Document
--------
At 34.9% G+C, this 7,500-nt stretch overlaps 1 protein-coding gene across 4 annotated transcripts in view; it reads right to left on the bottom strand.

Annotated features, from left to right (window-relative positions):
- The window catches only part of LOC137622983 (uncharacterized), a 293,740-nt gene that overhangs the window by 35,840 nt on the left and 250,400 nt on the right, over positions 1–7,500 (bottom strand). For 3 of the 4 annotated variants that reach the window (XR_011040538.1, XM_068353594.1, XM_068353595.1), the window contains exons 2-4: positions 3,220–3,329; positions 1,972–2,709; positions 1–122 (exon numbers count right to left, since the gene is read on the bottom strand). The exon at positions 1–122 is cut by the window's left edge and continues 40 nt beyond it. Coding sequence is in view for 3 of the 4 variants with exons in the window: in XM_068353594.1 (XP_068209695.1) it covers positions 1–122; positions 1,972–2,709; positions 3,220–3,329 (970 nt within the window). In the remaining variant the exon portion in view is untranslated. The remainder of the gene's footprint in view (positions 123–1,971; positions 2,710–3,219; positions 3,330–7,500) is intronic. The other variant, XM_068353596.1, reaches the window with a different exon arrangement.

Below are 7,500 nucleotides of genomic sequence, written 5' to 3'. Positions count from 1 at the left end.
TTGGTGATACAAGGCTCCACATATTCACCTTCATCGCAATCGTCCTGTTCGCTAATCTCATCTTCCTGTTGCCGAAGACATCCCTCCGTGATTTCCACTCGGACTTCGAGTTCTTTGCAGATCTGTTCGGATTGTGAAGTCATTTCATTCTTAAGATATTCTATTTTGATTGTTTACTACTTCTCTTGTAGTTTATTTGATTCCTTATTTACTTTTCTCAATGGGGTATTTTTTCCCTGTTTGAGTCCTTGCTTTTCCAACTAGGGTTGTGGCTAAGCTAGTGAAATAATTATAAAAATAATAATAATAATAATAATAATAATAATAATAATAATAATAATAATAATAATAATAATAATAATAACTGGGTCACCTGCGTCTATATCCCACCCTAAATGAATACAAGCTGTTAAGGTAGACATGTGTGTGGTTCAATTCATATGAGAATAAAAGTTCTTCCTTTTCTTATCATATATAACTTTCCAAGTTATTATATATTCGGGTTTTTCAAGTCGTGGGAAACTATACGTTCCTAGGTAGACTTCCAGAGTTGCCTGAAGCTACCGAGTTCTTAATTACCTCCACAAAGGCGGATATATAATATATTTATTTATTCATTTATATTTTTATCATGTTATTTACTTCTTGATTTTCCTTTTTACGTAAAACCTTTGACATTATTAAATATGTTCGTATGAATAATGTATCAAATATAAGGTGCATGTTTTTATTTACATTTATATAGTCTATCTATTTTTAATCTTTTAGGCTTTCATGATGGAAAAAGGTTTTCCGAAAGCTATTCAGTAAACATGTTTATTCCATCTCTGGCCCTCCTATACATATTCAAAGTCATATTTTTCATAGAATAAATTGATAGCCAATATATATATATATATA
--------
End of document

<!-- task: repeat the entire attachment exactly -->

At 34.9% G+C, this 7,500-nt stretch overlaps 1 protein-coding gene across 4 annotated transcripts in view; it reads right to left on the bottom strand.

Annotated features, from left to right (window-relative positions):
- The window catches only part of LOC137622983 (uncharacterized), a 293,740-nt gene that overhangs the window by 35,840 nt on the left and 250,400 nt on the right, over positions 1–7,500 (bottom strand). For 3 of the 4 annotated variants that reach the window (XR_011040538.1, XM_068353594.1, XM_068353595.1), the window contains exons 2-4: positions 3,220–3,329; positions 1,972–2,709; positions 1–122 (exon numbers count right to left, since the gene is read on the bottom strand). The exon at positions 1–122 is cut by the window's left edge and continues 40 nt beyond it. Coding sequence is in view for 3 of the 4 variants with exons in the window: in XM_068353594.1 (XP_068209695.1) it covers positions 1–122; positions 1,972–2,709; positions 3,220–3,329 (970 nt within the window). In the remaining variant the exon portion in view is untranslated. The remainder of the gene's footprint in view (positions 123–1,971; positions 2,710–3,219; positions 3,330–7,500) is intronic. The other variant, XM_068353596.1, reaches the window with a different exon arrangement.

Below are 7,500 nucleotides of genomic sequence, written 5' to 3'. Positions count from 1 at the left end.
TTGGTGATACAAGGCTCCACATATTCACCTTCATCGCAATCGTCCTGTTCGCTAATCTCATCTTCCTGTTGCCGAAGACATCCCTCCGTGATTTCCACTCGGACTTCGAGTTCTTTGCAGATCTGTTCGGATTGTGAAGTCATTTCATTCTTAAGATATTCTATTTTGATTGTTTACTACTTCTCTTGTAGTTTATTTGATTCCTTATTTACTTTTCTCAATGGGGTATTTTTTCCCTGTTTGAGTCCTTGCTTTTCCAACTAGGGTTGTGGCTAAGCTAGTGAAATAATTATAAAAATAATAATAATAATAATAATAATAATAATAATAATAATAATAATAATAATAATAATAATAATAATAACTGGGTCACCTGCGTCTATATCCCACCCTAAATGAATACAAGCTGTTAAGGTAGACATGTGTGTGGTTCAATTCATATGAGAATAAAAGTTCTTCCTTTTCTTATCATATATAACTTTCCAAGTTATTATATATTCGGGTTTTTCAAGTCGTGGGAAACTATACGTTCCTAGGTAGACTTCCAGAGTTGCCTGAAGCTACCGAGTTCTTAATTACCTCCACAAAGGCGGATATATAATATATTTATTTATTCATTTATATTTTTATCATGTTATTTACTTCTTGATTTTCCTTTTTACGTAAAACCTTTGACATTATTAAATATGTTCGTATGAATAATGTATCAAATATAAGGTGCATGTTTTTATTTACATTTATATAGTCTATCTATTTTTAATCTTTTAGGCTTTCATGATGGAAAAAGGTTTTCCGAAAGCTATTCAGTAAACATGTTTATTCCATCTCTGGCCCTCCTATACATATTCAAAGTCATATTTTTCATAGAATAAATTGATAGCCAATATATATATATATATA